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Living Full-Throttle
Motherhood, Balance, and Another Women's Movement

page three

Since The Price of Motherhood's release, Crittenden says that a whole lot of consciousness-raising has been going on--and the beginnings of a grassroots movement to secure the rights of unpaid caregivers. "A lot of people are saying, 'Oh yeah, this is what it's like.' The whole debate is shifting.

"What's exciting to me is that around the country, there are a half a dozen women, professional women in their thirties, who are saying we're going to start something," Crittenden says. "We've proven that we can do the work that men do and be professional. We have not won respect for the work that women have traditionally done and that's the key to the next stage, I think."

One player on that next stage may be an organization called MOTHERS: Mothers Ought To Have Equal Rights. It's in an embryonic state right now, but Crittenden says they plan to write a Mother's Bill of Rights. Crittenden is lending her voice to the organization, along with Naomi Wolf, feminist activist and author, most recently, of Misconceptions, a critique of the birthing industry, and Barbara Seaman, an activist for women's health. (For more information, visit the MOTHERS Web site.)

In the meanwhile, Social Agenda, a women's think tank and advocacy group, is working to replace the child tax credit with a caregiver tax credit. Like Crittenden, the organization believes that caregiving is work, and it makes some compelling arguments for why a caregiver credit makes fiscal sense for the country. Under this campaign, anyone who's the primary caregiver of a family member--whether it be a child or an older relative--would receive a tax credit, or if they don't make enough money to pay taxes, a check. (For more information on the Caregiver Credit Campaign, check out caregivercredit.org).

Crittenden reluctantly concludes that mothers themselves are the real reason this revolution hasn't yet happened. "[Mothers] don't feel entitled; they don't feel they deserve things for themselves. They never have," she says. "I think that's the last bit left of what women used to be taught: Women should be sacrificial, women should always serve others. We've kind of gotten rid of that for women. We teach young girls, 'Be what you can be, have ambitions, fulfill your destiny, express yourself.' …Mothers have not quite gotten out of that. So now all the things that used to be attributed to women are now attributed to mothers. Mothers are still feeling like, in their own name, they don't deserve something, in their own right."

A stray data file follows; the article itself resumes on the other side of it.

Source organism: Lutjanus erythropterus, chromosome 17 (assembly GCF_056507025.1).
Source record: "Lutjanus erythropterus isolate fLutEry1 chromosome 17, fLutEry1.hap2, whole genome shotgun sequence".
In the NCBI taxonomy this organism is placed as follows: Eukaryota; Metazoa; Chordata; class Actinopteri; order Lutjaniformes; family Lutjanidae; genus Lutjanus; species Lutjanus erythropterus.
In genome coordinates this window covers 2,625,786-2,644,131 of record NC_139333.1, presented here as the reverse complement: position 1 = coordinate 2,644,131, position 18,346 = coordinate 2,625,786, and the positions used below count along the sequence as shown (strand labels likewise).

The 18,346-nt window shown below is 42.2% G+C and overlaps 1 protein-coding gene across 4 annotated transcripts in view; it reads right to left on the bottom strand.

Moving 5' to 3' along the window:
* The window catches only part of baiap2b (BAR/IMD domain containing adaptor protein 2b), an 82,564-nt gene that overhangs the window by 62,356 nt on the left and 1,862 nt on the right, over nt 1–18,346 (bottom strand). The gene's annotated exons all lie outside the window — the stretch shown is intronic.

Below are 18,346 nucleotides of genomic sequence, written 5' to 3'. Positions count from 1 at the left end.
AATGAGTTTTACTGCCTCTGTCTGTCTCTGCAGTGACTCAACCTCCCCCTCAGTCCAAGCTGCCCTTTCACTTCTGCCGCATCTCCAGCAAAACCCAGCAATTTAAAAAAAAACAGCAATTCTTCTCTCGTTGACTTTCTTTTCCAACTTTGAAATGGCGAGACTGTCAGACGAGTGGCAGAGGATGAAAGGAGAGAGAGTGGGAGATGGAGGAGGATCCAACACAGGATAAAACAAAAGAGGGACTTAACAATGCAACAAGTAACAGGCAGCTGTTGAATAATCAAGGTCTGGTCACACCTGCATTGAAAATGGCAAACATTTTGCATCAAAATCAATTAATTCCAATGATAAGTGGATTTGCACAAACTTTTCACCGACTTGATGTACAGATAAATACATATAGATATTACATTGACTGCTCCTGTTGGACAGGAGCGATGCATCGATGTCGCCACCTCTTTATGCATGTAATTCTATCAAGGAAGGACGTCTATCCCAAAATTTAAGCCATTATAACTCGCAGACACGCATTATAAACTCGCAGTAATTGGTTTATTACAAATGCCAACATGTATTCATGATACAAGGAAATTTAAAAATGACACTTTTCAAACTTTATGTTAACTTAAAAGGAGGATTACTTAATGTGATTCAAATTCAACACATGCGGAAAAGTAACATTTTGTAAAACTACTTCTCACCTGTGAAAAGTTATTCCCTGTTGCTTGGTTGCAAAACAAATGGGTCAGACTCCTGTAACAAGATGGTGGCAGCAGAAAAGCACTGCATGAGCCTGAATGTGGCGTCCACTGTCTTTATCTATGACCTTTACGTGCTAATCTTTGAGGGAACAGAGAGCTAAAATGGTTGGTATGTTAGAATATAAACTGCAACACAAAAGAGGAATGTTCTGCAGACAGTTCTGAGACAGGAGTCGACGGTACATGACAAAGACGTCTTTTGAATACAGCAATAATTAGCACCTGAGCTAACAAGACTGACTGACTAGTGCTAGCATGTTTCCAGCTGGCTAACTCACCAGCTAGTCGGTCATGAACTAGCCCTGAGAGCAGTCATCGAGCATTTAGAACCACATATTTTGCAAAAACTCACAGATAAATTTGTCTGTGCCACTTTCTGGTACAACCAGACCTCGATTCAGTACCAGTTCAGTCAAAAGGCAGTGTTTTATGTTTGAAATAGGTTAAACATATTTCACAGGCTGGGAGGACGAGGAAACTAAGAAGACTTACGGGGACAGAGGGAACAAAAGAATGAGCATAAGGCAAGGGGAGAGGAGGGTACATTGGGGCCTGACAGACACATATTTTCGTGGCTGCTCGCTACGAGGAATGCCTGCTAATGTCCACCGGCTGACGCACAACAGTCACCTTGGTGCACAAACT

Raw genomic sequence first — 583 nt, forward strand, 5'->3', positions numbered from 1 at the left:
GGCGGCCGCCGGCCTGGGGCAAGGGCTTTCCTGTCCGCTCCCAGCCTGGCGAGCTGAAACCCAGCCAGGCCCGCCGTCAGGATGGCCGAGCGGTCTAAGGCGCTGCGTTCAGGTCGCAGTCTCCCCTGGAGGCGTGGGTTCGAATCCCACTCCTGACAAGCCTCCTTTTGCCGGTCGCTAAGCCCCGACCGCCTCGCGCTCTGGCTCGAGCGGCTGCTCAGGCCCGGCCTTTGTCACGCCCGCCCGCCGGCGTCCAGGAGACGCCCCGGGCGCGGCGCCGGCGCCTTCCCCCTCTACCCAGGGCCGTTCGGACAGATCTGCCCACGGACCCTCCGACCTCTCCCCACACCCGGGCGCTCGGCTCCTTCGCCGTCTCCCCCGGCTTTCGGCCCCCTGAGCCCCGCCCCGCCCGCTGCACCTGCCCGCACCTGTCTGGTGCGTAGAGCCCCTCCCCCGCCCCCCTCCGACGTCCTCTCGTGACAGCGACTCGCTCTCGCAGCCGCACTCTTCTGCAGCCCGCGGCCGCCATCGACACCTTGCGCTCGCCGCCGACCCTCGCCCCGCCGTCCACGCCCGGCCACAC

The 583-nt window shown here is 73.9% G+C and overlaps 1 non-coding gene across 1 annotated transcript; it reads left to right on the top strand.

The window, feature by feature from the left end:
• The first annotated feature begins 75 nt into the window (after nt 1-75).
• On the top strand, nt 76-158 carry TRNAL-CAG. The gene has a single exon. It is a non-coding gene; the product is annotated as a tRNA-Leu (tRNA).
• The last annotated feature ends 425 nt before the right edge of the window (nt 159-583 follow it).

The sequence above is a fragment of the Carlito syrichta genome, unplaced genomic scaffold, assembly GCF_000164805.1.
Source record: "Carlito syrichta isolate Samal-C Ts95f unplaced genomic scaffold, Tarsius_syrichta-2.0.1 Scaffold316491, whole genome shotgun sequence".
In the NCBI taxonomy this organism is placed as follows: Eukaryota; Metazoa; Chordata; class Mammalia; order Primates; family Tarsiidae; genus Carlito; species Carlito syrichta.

I think Crittenden may be right, partly. But as someone whose sense of entitlement is quite intact, what seems to trip me up (and maybe a lot of women my age) is not the feeling that I don't deserve help. It's the suspicion that I just haven't figured out how not to need help. I am, after all, as much a product of this individualist culture as anyone else. I was once that young girl who was told she could be anything. And I have a really hard time letting that idea die just because I'm a mother. It is a monument to my arrogance that I researched this article, fully supported what Ann Crittenden says, and all the while thought: That's great--for other women. But I can work this out. I can be anything I put my mind to, right?

I shared this bit of navel-gazing with Lisa Belkin, who writes the "Life's Work" column for the New York Times and is the author of the newly released book Life's Work: Confessions of An Unbalanced Mom (Simon & Schuster, 2002). "There's only twenty-four hours in a day and we are human," she said. "When you change either of those things, we can be anything we want to be."

There is no such thing as life balance, Belkin believes, and you can really drive yourself nuts trying to achieve it. When I spoke with her, she was doing the little work/life dance that a lot of us do; her weekly column was due in two days, yet she was at a coffee shop with her son, drinking a latte, while construction was going on at her home. She talked to me on her cell phone. At one point, I asked her to repeat what she just said, and she replied: "I said, 'Hang on just a minute, honey. I'll be right there.'"

"[Life balance] is a jigsaw puzzle that can't be completed. There's always one piece that doesn't fit. It could be depressing--but if you can get rid of the guilt part, that's an accomplishment," she says. "The guilt comes from the fact that we care. We all care about our work. We all care about our children. If we didn't care, we wouldn't feel guilty when we couldn't give things the attention they deserve."